A few weeks ago, I was able to combine a sprint shopping session with a meeting in Manhattan. I was pleasantly surprised – the city was feeling rather outdoorsy. Good timing with the onset of winter and stores ramping up for the holiday onslaught. In addition to stops at Best Made Company and Uniqlo already documented, here are some more alpine and outdoor findings.
Neve Switzerland Zip Neck base layer, luxurious blend of silk, merino wool and spandex. One of many designs in a series inspired by vintage ski posters.
Intricate laser cut and bonded detail on Mountain Force women’s Joplin jacket. This Swiss brand is the pinnacle of technical outerwear design and engineering. Check out this season’s line at a specialty retailer such as Paragon Sports or if not familiar with the brand, spend some time on the Mountain Force web site to get an idea of the precision in design, details and manufacturing, premium materials and covetable styling.
Quiksilver’s General Insulator Jacket features a fantastic retro print combining hunting and snow themes – stags, pheasants and gondolas all co-existing in one happy outdoor world!
Lots of photo-real wildlife on outerwear this season. Volcom Snowboarding women’s Astrid jacket features wolves (left) and Quiksilver men’s Forever jacket with birds (right) both offer the performance of Gore-Tex in 2-layer shell construction.
xSweaty Betty is now stateside! The British line of women’s performance sport apparel now has retail shops in Soho and Greenwich, Connecticut. I am long familiar with the brand for workout, running and yoga gear but was surprised to learn they offer ski. The ski collection is tightly edited with a precisely merchandised color palette. Base and mid layers come in unique interpretations and bold body-conscious outerwear bib and jacket styles give the impression of a one-piece suit. My feeling on Sweaty Betty ski and the rest of the line is this – it is not cheap (pricier than Lululemon) but is a fresh alternative to the competition and a welcome addition to women’s performance apparel.
xxOver the past few years, Fjällräven has become a favorite outdoor brand of mine, luring me in with their rucksacks, tight logo and heritage to realize there is so much more. The Swedish specialty outfitter, named after the arctic fox, has a long history producing functional equipment and apparel for exploring the outdoors. Fjällräven claims to be the inventor of the framed backpack and in 1960 became the first brand to manufacture and distribute this innovative equipment. As for apparel, Fjällräven is famous for their G-1000 waxed fabric that is durable and resistant to the elements.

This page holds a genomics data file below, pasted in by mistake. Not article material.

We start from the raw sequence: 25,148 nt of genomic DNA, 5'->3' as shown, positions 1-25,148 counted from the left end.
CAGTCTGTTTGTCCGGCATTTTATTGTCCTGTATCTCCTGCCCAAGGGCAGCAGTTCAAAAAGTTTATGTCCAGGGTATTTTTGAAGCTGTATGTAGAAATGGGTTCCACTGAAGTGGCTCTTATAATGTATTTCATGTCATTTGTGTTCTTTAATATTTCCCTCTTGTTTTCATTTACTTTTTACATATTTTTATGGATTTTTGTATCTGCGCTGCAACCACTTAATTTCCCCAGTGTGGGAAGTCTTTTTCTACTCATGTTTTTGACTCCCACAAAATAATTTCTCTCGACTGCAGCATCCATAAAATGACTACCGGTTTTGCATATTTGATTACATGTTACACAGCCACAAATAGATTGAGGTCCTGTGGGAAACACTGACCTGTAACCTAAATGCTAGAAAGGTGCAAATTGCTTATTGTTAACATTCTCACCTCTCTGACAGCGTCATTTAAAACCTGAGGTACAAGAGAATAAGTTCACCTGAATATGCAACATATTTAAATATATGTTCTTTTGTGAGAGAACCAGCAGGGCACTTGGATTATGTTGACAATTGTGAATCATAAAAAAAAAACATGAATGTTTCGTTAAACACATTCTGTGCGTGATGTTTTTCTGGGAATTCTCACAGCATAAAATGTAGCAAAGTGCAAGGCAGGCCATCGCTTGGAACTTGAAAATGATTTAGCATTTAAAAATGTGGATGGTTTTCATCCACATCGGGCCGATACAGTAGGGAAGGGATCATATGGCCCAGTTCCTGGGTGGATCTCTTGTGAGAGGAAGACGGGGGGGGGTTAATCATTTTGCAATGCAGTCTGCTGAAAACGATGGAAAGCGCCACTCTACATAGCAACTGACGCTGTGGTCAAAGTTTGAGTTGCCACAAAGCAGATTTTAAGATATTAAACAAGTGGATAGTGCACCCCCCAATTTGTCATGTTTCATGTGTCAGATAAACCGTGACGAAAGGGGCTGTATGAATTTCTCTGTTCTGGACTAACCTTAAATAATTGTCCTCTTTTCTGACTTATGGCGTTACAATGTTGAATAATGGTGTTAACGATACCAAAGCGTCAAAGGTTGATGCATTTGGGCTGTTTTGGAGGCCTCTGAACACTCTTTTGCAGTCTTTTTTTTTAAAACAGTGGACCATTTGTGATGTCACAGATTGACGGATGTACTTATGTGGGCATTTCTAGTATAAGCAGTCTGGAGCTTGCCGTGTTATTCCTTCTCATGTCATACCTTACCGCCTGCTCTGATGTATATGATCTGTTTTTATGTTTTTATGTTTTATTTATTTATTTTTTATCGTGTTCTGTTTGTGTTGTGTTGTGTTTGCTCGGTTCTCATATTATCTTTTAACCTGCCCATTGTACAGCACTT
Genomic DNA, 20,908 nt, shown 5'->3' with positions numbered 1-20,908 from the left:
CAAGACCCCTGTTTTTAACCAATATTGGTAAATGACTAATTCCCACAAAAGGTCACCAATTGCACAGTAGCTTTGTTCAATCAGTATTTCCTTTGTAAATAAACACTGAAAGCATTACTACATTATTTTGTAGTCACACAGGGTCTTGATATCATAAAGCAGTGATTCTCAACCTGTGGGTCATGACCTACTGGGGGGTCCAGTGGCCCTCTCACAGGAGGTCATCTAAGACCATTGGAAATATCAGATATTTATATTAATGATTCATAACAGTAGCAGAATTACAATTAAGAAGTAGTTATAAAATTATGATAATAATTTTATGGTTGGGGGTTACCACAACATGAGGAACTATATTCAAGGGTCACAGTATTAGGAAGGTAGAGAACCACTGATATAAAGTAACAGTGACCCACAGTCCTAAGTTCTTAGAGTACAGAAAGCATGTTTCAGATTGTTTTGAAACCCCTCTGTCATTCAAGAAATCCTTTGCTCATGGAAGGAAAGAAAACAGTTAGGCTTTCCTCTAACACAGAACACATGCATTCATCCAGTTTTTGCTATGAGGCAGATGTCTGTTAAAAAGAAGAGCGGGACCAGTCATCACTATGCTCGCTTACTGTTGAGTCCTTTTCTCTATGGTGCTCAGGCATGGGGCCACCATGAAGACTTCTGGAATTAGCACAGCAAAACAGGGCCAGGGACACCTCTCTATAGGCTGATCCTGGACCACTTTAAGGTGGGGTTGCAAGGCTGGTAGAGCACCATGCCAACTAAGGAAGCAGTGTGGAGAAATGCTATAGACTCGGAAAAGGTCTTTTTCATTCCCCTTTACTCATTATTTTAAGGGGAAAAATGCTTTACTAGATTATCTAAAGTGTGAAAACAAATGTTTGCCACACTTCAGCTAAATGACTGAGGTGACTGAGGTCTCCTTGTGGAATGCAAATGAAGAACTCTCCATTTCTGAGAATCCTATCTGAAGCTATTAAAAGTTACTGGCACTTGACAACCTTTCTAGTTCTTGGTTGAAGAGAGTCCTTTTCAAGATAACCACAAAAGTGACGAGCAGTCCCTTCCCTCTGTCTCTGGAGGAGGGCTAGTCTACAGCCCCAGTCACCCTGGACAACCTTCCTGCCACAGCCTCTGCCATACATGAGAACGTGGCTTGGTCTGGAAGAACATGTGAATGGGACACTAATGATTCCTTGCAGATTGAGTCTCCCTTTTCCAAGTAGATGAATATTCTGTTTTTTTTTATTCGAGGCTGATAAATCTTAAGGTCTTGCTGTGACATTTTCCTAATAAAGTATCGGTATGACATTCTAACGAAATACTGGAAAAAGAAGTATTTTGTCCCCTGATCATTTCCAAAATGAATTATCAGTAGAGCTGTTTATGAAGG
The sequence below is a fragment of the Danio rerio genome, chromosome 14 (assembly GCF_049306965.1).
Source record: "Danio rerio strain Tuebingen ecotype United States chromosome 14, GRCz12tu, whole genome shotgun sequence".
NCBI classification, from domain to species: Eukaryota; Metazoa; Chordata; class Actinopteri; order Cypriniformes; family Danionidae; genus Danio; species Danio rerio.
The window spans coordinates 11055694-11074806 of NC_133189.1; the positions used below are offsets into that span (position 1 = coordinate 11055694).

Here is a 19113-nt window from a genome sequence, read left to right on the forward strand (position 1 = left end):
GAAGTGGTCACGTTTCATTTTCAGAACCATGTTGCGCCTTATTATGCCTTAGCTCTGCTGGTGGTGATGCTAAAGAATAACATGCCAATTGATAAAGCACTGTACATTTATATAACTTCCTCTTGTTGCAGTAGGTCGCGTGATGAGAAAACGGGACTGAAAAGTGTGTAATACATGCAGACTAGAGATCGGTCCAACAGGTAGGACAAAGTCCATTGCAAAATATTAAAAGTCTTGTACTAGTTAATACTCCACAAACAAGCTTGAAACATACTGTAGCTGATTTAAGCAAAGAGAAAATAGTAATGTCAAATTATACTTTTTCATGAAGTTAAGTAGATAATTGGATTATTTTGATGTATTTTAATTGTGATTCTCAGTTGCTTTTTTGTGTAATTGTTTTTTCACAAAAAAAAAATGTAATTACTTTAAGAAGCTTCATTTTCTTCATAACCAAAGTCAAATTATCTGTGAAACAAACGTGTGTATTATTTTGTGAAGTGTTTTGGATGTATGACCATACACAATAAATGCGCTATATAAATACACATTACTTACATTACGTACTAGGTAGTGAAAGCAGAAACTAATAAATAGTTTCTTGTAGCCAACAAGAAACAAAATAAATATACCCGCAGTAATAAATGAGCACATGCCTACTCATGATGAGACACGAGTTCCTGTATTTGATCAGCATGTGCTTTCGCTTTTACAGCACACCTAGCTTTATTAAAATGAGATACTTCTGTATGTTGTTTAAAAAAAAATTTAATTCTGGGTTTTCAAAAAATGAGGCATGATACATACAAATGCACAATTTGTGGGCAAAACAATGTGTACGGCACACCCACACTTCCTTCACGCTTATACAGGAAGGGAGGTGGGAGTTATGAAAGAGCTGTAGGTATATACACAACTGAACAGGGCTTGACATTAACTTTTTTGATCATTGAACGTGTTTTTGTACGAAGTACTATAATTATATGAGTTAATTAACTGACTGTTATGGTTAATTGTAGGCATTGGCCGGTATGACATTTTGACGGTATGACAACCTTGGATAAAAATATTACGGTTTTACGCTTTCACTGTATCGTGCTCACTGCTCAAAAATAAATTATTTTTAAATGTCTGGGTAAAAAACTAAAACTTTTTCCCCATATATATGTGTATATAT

Fjällräven’s second New York City shop is located on the corner of Greene and Grand Streets in Soho. A well-merchandised store shows off the fabulous full product range – beyond the adorable and colorful Kånken backpacks most readily associated with this brand. Fjällräven products possess function and classic looks steeped in heritage and rich color for all that is involved in an outdoor lifestyle. (Yet another example of Swedish design being responsible for some of the finest sporting product available.) For the merchandise and shopping experience, I recommend Fjällräven as a must on any NYC shopping list.
Changing gears to fashion – clean and bright Joe Fresh prominently features this shiny and white deer family for holiday. (Reminiscent of the Hermès 2010 winter ad campaign.) It is always nice to see this icon of the outdoors.
Like Uniqlo, Joe Fresh has an affordable and colorful offering of lightweight down jackets for men and women.
This number at American Eagle looks like a candidate for a fabulous and fun après ski ensemble. They call it the Shaggy Faux Fur Vest, I’m calling it yeti chic.